So if your flight is eastbound, it’s a good idea to start getting up early for several days before your trip and turn on bright lights, says Flynn-Evans. On the day of travel and on the flight, avoid light – wearing sunglasses can help – to advance your internal clock. And when you arrive at your destination, for the first few days sleep with your curtains open and allow in plenty of light.
However, if you are travelling west and chasing the Sun, stay up late before the journey and expose yourself to bright light in the evening, delaying the body clock. No need for sunglasses on the flight – try to get as much light as possible. “These light effects happen relative to your internal clock, so if you are traveling from Los Angeles to New York, you should keep your watch set to LA time and make sure that you are exposed to bright light in the NY morning, but not before 3am LA time. It’s tricky, because you have to make adjustments based on the time zone that you left, not the time zone where you are arriving.”
Some pilots prefer staying on their home time zone the entire time they’re away
Long-haul pilot and flight safety specialist at Balpa (the British Airline Pilots Association) Stephen Landells recommends drinking plenty of water on the plane, eating lightly but at sensible times and trying to avoid caffeine or other stimulants.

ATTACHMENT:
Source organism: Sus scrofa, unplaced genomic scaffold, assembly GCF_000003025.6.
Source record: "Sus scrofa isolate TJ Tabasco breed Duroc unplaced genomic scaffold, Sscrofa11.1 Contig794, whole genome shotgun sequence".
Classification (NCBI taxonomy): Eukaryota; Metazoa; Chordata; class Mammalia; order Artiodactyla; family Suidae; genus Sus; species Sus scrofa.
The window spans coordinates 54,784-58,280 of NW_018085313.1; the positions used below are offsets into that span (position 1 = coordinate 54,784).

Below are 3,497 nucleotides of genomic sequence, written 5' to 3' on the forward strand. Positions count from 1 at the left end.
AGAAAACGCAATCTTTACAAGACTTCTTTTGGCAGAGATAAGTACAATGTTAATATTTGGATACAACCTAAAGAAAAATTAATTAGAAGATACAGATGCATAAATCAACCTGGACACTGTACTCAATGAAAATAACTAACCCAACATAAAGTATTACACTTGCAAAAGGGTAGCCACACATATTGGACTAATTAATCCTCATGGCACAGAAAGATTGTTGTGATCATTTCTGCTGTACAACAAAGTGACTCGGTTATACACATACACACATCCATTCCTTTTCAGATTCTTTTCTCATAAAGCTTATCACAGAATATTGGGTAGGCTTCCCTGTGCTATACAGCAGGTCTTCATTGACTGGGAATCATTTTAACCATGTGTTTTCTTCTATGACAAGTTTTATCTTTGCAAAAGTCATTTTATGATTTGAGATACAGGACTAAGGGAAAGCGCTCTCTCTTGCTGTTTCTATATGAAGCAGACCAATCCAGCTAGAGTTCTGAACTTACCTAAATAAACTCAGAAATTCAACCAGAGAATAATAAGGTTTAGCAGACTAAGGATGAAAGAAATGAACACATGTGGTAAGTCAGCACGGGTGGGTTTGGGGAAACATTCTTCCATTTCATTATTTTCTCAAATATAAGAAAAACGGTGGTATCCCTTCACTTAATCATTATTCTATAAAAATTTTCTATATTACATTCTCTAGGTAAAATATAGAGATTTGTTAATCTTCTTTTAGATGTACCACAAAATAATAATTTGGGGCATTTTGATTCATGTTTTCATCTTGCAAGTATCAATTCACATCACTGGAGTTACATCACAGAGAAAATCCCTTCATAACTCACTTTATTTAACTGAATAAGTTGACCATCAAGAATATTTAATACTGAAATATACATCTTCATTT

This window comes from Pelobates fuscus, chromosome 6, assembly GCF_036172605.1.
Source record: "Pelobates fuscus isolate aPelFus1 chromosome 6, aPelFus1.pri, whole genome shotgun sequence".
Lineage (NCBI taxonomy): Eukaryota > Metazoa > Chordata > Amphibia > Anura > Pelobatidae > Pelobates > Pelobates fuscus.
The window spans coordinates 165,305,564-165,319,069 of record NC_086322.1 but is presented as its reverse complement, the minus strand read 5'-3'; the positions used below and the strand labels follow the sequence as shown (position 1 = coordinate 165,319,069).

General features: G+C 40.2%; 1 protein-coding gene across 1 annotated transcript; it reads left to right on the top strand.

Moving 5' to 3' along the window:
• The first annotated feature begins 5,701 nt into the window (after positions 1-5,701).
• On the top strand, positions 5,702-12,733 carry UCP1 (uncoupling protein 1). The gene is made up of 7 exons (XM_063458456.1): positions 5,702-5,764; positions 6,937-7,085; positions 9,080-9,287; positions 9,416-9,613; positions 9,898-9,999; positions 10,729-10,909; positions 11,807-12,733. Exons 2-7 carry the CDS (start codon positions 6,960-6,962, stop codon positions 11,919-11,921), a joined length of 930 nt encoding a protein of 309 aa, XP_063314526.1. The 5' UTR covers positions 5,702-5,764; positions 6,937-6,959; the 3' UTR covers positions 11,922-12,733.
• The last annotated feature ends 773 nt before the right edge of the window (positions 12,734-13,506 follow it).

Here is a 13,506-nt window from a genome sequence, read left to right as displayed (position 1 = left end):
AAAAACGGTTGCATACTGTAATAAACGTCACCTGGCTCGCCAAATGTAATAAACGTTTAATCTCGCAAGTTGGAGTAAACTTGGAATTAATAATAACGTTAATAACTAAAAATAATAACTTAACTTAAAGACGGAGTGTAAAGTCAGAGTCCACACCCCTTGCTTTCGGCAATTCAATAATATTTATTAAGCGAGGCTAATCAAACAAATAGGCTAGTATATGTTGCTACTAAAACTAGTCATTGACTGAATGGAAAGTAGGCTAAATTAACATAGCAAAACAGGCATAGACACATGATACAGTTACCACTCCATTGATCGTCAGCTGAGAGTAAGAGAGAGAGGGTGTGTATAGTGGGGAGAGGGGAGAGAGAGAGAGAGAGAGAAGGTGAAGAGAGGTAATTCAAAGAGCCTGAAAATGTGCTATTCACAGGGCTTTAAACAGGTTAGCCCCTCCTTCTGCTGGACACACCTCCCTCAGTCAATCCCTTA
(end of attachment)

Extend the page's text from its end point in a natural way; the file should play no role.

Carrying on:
Once at the destination, Vanhoenacker says that for him, “an 11am rule” works best. “If I can get to my hotel room or my bed at home by 11am, then I’ll have a nap for an hour or even two. Anything later and I’ll stay up until a normal bedtime. Whether or not I sleep on arrival, though, if I find myself struggling by late afternoon, a shorter nap can help – and 20 minute ones work a treat. Definitely set an alarm.”
Exercise is good, too, he adds – it refreshes you and makes you sleep better when you do eventually get your head onto the pillow. And he tries to find someplace green on his first day, even if it’s just a neighbourhood park. “And I’ve convinced myself it helps even to walk a little more – for that reason I usually avoid the moving walkways at airports, especially after a flight.”
Coffee and exercise
Not all pilots follow his routine, though. Some pilots prefer staying on their home time zone the entire time they’re away – but such an approach probably does not work for most business travellers, for whom it’s important to synch themselves with the rhythm of wherever they’re staying.
Betty Thesky is a flight attendant and author of Betty in the Sky With a Suitcase. She flies round trip to Europe from the US at least once a week. Unlike pilots, she says that she and other members of the aircrew don’t get any special training to fight jet lag – so she simply developed her own ways of dealing with it. “I arrive in Europe in the morning and allow myself to nap for a few hours, then force myself to get up even though my body wants to keep sleeping,” she says.